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How a Blizzard Differs from a Severe Winter Storm
What is a blizzard? According to the National Weather Service, in order for a severe winter storm to be classified as a blizzard, three conditions must be met: wind speed, visibility, and duration.
A blizzard is a winter storm with winds reaching speeds of 35 or more miles per hour either as sustained wind or frequent gusts, visibility of less than 1/4 mile (400 meters), and a duration of at least three hours. Severe blizzards have wind speeds of greater than 45 miles per hour, temperatures of 10 degrees Fahrenheit (-12 degrees C) or below, and almost zero visibility. Most blizzards are storms with currently falling snow, but low visibility can also be caused by blowing snow picked up by the high winds, a condition known as a ground blizzard.
Blizzards occur when a cold arctic air mass moves south into the temperate zone and meets a warmer air mass. The boundary where two air masses of different temperatures and pressures meet is called a front. Severe weather often occurs at fronts.
The wind chill factor due to the high winds creates an effective temperature that feels far lower than the actual temperature. For example, if the actual temperature is 0 degrees Fahrenheit, and the wind is blowing at a speed of 35 miles per hour, the effective temperature is 49 degrees below zero.
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Blizzard Safety Tips
The National Weather Service will issue an advisory Blizzard Warning when blizzard conditions are predicted. Blizzards are very hazardous because the strong winds and blowing snow create whiteout conditions, often making roads impassable. If blizzard conditions are predicted, it is recommended to avoid traveling until the severe storm has passed.
While waiting out a blizzard indoors, make sure heating devices such as space heaters or fireplaces are being used safely. If there is no heat source, dress warmly in layers and insulate by covering windows and blocking drafts with towels or blankets.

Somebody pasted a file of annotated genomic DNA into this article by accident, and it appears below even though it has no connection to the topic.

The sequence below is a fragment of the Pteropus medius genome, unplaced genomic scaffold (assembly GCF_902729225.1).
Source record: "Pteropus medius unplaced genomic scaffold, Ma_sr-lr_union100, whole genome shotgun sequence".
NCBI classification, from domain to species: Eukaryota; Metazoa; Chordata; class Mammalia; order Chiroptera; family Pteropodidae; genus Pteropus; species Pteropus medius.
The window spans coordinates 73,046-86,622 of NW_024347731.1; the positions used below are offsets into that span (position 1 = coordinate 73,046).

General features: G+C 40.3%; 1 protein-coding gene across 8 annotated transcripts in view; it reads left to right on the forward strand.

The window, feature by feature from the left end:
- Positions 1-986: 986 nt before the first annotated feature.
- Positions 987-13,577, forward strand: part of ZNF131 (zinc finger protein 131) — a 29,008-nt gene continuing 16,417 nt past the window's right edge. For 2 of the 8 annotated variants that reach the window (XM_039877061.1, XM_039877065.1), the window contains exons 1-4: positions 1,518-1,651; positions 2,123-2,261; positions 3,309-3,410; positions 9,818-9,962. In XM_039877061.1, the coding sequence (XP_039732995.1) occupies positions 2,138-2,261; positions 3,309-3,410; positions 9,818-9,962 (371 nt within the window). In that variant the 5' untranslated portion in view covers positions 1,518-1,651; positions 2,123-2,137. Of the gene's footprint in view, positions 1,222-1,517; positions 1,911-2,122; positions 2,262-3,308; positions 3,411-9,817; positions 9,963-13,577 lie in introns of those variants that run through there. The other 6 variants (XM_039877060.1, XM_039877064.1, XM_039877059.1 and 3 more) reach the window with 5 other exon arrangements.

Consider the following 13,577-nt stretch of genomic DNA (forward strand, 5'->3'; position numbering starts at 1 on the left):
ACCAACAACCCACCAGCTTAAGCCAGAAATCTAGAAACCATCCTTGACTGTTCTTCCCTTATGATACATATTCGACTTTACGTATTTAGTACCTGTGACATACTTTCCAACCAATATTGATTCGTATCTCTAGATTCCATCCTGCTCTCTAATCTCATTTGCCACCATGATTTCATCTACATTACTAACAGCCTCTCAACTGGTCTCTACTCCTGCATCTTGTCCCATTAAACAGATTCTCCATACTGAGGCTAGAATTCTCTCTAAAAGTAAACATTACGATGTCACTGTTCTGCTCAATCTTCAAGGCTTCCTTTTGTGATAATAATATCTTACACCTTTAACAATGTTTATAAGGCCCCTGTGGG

When driving in winter weather, always carry a survival kit in your car that contains water, non-perishable food, a knife, matches, a warm blanket or sleeping bag, flashlight and fresh batteries, ice scraper, change of clothes, first aid kit, shovel and tool kit. Always keep your gas tank full when driving in hazardous weather. If you are stranded while driving in a blizzard, here are some safety tips to follow:
- Stay inside the vehicle; it is very easy to become lost in the blowing snow.
- Run the car engine for ten minutes every hour to keep warm.
- Open the window slightly to let in fresh air.
- Ensure that snow is not blocking the tail pipe.
- To make the vehicle more easily seen, tie a colorful scarf to the antenna. If it is after dark, turn on the interior light or headlights while the engine is running.
It is important to minimize exposure to the extremely cold conditions during a blizzard in order to avoid hypothermia and frostbite. Hypothermia, a potentially fatal condition, occurs when the core body temperature drops even a few degrees below normal. Symptoms include shivering, confusion and loss of coordination. It is especially critical to protect children and the elderly from hypothermia.
The definition of a blizzard is a severe winter storm that creates very hazardous conditions. Individuals that live in areas where blizzards occur should keep a close watch on the weather reports so they can take safety precautions if a blizzard is predicted.
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U.S. Search and Rescue Task Force http://www.ussartf.org/blizzards.htm